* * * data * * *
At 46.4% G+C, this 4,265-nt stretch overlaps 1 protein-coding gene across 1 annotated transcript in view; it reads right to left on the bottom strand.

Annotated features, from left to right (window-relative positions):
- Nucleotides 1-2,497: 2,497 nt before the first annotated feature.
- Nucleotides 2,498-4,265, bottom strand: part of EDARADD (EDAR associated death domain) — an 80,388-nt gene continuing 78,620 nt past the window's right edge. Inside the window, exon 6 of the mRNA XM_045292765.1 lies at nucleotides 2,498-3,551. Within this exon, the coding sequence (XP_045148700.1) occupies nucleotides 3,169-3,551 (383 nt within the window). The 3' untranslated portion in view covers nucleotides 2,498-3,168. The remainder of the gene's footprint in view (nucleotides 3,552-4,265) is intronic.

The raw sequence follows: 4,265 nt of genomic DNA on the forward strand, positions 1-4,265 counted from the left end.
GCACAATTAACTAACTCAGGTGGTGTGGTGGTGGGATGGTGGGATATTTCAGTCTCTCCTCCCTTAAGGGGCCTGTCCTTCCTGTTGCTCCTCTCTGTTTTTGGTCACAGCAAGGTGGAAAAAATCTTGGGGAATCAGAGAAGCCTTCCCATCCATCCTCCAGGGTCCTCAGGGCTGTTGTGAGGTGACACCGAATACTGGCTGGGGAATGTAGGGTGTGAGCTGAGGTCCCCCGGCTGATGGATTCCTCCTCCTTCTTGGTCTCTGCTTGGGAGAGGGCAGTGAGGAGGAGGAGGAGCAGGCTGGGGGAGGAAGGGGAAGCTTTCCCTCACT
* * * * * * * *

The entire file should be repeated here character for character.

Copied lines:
At 46.4% G+C, this 4,265-nt stretch overlaps 1 protein-coding gene across 1 annotated transcript in view; it reads right to left on the bottom strand.

Annotated features, from left to right (window-relative positions):
- Nucleotides 1-2,497: 2,497 nt before the first annotated feature.
- Nucleotides 2,498-4,265, bottom strand: part of EDARADD (EDAR associated death domain) — an 80,388-nt gene continuing 78,620 nt past the window's right edge. Inside the window, exon 6 of the mRNA XM_045292765.1 lies at nucleotides 2,498-3,551. Within this exon, the coding sequence (XP_045148700.1) occupies nucleotides 3,169-3,551 (383 nt within the window). The 3' untranslated portion in view covers nucleotides 2,498-3,168. The remainder of the gene's footprint in view (nucleotides 3,552-4,265) is intronic.

The raw sequence follows: 4,265 nt of genomic DNA on the forward strand, positions 1-4,265 counted from the left end.
GCACAATTAACTAACTCAGGTGGTGTGGTGGTGGGATGGTGGGATATTTCAGTCTCTCCTCCCTTAAGGGGCCTGTCCTTCCTGTTGCTCCTCTCTGTTTTTGGTCACAGCAAGGTGGAAAAAATCTTGGGGAATCAGAGAAGCCTTCCCATCCATCCTCCAGGGTCCTCAGGGCTGTTGTGAGGTGACACCGAATACTGGCTGGGGAATGTAGGGTGTGAGCTGAGGTCCCCCGGCTGATGGATTCCTCCTCCTTCTTGGTCTCTGCTTGGGAGAGGGCAGTGAGGAGGAGGAGGAGCAGGCTGGGGGAGGAAGGGGAAGCTTTCCCTCACT